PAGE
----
1. Backup your iPhone and restore it to factory condition (you can restore your backed-up files later.)
  2. Visit this link and download Pwnage to your desktop (don’t run it or unzip it):
  3. IMPORTANT: Do not use some app to unzip the file. It creates weird permission issues and it looks like 80% who tried this including myself wasted a lot of time reformatting their phones several times. Instead, open up Terminal, change directories to your desktop, and unzip the file with this command: tar -jxvf PwnageTool_2.0.2.tbz
  4. For some reason, iTunes keeps backups of all your firmware updates – this seems incredibly wasteful to me since they’re about 250mb a piece. Inside of /Users/USERNAME/Library/iTunes/Mobile Backups is where they’re located.

    Go ahead and move the 2.0.1 update (iPhone1,2_2.0.1_5B108_Restore.ipsw) to your desktop.

    (If you’re having trouble finding this folder just type open /Users/USERNAME/Library/iTunes/Mobile\ Backups, where USERNAME is the current logged in user. If you don’t know who the current logged in user is type whoami in Terminal.

  5. Ok, now run Pwnage in Expert mode (simple mode is awesome but it only auto-detects and tries to use the 2.0 firmware, not 2.01.) Browse for your latest software update file (IPSW) on your desktop. Here you have a bunch of options. Just do this:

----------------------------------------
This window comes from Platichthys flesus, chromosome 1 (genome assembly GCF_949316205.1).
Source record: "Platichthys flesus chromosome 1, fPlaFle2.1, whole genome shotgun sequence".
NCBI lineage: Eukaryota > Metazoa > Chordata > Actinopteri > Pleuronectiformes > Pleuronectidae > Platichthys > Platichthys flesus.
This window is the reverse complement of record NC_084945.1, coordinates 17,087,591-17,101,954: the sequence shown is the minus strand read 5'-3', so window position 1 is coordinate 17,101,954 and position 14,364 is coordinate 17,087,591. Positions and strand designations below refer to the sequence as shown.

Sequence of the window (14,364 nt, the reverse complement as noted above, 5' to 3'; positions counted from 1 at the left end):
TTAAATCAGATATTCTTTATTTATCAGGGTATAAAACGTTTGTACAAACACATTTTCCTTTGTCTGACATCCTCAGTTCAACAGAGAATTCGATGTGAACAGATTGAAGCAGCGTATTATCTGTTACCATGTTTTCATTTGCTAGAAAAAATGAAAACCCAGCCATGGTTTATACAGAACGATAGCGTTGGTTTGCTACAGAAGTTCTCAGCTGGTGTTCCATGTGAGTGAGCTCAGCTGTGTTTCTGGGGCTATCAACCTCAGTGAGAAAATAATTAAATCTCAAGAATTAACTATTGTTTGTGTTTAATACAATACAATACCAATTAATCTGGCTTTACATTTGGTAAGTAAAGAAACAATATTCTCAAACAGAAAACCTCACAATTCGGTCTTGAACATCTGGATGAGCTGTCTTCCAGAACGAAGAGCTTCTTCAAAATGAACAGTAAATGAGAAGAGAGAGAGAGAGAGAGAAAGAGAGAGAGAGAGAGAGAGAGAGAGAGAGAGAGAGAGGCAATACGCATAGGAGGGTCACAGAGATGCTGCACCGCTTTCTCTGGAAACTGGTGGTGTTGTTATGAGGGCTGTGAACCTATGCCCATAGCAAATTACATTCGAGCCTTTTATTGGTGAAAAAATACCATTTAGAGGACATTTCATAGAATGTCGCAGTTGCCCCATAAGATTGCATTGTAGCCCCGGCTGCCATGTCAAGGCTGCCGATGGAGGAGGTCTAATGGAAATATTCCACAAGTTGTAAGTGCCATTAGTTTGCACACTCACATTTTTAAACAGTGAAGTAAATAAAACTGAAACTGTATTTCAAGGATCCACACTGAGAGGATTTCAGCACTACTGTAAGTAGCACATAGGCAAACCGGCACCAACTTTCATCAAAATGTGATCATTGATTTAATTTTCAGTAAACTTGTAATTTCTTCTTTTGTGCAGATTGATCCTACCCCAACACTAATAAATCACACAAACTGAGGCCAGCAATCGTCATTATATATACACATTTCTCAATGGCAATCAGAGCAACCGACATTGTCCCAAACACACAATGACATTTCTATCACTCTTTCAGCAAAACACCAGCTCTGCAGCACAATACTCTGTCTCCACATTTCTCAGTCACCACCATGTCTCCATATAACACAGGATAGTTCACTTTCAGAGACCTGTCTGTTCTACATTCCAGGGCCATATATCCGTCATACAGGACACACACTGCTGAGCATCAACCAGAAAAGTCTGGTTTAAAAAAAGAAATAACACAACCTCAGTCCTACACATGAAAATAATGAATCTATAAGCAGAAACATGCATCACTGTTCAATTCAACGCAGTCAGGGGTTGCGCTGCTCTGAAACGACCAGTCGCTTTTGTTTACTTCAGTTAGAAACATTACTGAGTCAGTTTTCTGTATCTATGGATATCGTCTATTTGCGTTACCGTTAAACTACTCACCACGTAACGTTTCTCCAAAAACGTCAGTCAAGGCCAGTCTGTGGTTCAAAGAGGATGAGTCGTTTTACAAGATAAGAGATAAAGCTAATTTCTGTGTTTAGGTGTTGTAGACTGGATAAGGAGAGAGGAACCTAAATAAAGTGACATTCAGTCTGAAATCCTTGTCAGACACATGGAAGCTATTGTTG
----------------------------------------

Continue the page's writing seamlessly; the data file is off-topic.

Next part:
Click General, then the next button, and unclick Activate the phone. Hit the Back button.

    OPTIONAL: Click custom logos, next, and uncheck them if you don’t want them. Hit the back button.

    Click the Build button and the next button. In about 5-10 minutes you should have your new IPSW file. Here it should ask you to do some magically things with your iphone, including putting it into recovery mode. It’s SLIGHTLY tricky but you just have to get the timing right to get into recovery mode. Last time I remember, it’s 10 seconds on home and sleep buttons followed by 5 seconds on home button. Just follow the pictures (don’t look at the words, they throw you off.)

  6. Switch back to iTunes. It’ll say it detects your phone in revovery mode. Option click the restore button – it will allow you to pick a file. Pick the custom one from your desktop. In a few minutes you’re done!

    You should see 2 new icons on your springboard. The old familiar Installer, where you can install apps with. And the new installer called Cyndia. Try to open up Cyndia – if it crashes, that means there were some permission issues when you initially unzipped pwnage. Try again.

  7. Optionally, restore from your backup in step 1. Now install apps to your hearts content!
  8. Do note that right now a lot of 1.0 jailbreak apps haven’t been ported to the new 2.0 framework yet. Still there is a lot of cool stuff including having an interactive terminal, the ability to SSH/SFTP into your phone and SSH out to other machines, Ruby, Perl, Python, and Java support, Lighttpd web sever, an NES emulator, MxTube (let’s you download full res Youtube vids to your phone), lots of abilities to customize themes, logos, ringtones on your phone, SVN, CVS, IRC clients, Lynx, and the list goes on.

    If you have any trouble with the above and you have my phone number feel free to call me, else just leave a comment.